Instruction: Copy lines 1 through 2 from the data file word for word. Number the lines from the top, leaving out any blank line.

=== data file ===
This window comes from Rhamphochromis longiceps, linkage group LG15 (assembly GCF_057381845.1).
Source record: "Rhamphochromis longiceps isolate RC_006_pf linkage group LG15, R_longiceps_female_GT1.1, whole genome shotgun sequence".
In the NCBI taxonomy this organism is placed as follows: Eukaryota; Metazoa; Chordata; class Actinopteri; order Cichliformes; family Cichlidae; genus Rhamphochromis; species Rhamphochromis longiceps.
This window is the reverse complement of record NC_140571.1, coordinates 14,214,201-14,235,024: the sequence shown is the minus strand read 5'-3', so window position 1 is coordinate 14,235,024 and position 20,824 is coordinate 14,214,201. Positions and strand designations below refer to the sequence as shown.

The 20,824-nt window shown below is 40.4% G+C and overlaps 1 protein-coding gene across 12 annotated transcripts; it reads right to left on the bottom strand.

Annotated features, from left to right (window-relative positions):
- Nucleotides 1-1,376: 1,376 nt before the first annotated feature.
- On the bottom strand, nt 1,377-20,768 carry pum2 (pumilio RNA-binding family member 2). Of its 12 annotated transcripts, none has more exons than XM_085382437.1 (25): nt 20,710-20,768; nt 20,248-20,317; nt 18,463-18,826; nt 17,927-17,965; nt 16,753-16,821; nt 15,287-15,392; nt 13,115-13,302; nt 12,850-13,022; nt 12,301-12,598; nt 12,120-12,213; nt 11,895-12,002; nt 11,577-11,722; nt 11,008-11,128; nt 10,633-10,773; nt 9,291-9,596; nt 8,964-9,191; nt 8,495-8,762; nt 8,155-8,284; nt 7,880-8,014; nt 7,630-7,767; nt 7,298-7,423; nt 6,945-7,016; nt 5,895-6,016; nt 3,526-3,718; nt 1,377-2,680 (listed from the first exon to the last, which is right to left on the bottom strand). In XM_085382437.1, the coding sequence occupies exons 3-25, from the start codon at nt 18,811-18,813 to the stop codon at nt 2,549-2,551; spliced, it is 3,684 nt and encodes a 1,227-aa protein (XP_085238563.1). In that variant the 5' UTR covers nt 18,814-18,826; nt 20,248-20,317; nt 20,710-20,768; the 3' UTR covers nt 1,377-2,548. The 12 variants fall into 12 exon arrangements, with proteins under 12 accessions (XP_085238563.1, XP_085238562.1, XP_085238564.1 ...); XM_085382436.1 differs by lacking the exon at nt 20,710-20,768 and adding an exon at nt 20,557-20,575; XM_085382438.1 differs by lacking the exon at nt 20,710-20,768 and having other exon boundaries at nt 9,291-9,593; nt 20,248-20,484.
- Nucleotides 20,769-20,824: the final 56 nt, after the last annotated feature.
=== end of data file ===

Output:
This window comes from Rhamphochromis longiceps, linkage group LG15 (assembly GCF_057381845.1).
Source record: "Rhamphochromis longiceps isolate RC_006_pf linkage group LG15, R_longiceps_female_GT1.1, whole genome shotgun sequence".